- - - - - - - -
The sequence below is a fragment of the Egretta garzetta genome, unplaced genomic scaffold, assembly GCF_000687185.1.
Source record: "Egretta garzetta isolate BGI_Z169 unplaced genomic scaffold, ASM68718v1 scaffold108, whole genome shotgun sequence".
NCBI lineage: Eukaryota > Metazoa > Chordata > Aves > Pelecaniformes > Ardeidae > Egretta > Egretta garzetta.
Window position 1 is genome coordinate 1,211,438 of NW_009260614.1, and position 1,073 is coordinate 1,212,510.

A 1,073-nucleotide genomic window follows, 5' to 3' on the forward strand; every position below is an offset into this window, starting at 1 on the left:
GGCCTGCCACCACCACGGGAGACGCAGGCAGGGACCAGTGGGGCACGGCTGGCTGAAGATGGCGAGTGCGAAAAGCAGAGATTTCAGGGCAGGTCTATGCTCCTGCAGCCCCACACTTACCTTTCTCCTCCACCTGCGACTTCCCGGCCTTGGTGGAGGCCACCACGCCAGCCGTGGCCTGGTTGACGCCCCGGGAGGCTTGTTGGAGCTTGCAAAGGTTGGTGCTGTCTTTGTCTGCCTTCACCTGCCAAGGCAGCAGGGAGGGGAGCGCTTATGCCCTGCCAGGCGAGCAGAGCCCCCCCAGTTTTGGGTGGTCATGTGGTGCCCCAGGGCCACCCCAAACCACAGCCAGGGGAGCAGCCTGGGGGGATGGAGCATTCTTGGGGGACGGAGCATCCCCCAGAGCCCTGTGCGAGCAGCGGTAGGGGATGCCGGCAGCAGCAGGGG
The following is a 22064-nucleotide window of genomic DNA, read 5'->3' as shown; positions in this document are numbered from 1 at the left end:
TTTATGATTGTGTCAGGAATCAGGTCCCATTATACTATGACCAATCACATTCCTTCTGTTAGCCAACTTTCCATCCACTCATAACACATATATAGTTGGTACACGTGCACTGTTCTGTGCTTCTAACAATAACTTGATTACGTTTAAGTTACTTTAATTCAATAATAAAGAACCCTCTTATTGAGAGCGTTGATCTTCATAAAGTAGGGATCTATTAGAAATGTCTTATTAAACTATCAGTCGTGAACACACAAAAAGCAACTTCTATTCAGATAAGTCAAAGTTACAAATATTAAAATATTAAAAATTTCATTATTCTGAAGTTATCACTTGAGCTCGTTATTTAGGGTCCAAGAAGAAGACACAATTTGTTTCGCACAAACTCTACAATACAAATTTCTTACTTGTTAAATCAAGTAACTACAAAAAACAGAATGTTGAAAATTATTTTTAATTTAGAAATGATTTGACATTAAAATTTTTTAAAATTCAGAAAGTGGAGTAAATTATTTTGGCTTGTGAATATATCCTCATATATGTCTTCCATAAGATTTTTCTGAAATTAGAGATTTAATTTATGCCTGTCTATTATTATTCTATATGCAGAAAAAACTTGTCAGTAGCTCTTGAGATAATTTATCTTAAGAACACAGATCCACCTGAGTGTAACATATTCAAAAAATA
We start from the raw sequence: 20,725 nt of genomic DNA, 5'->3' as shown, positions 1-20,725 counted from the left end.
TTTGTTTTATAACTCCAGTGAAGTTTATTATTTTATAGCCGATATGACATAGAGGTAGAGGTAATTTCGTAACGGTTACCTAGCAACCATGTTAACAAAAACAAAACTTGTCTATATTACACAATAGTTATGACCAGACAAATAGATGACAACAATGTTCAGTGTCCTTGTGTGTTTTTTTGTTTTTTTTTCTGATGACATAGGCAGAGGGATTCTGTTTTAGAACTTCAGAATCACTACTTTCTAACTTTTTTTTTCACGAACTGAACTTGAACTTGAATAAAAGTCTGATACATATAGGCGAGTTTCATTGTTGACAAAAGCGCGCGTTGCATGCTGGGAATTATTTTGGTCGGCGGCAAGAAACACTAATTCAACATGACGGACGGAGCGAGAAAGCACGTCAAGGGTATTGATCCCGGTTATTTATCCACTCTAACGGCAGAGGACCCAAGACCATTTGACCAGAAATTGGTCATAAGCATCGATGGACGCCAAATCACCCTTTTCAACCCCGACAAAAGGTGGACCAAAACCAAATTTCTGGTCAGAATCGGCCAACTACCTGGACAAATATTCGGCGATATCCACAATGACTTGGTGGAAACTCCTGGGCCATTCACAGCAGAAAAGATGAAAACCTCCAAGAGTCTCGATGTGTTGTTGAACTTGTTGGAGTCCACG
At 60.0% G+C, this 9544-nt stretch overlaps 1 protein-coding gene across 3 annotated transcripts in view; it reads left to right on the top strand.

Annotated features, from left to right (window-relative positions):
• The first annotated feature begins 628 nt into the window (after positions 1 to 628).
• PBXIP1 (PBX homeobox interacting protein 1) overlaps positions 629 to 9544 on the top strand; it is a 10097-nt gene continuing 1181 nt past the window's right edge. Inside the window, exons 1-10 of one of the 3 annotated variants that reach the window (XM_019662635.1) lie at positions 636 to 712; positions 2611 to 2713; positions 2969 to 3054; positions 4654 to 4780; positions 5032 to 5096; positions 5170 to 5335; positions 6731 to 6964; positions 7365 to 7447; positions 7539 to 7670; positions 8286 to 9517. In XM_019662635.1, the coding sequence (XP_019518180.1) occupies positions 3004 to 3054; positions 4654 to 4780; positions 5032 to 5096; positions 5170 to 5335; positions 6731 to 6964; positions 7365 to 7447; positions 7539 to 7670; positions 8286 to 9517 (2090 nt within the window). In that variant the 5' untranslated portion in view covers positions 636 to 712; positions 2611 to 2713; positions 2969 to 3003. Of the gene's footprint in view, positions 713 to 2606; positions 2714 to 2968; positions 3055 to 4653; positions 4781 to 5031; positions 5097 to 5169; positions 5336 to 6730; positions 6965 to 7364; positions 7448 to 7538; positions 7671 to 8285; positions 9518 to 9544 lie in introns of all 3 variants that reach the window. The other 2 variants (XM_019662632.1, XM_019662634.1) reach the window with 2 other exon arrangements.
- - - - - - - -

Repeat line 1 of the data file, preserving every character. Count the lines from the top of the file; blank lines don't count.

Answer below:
The sequence below is a fragment of the Egretta garzetta genome, unplaced genomic scaffold, assembly GCF_000687185.1.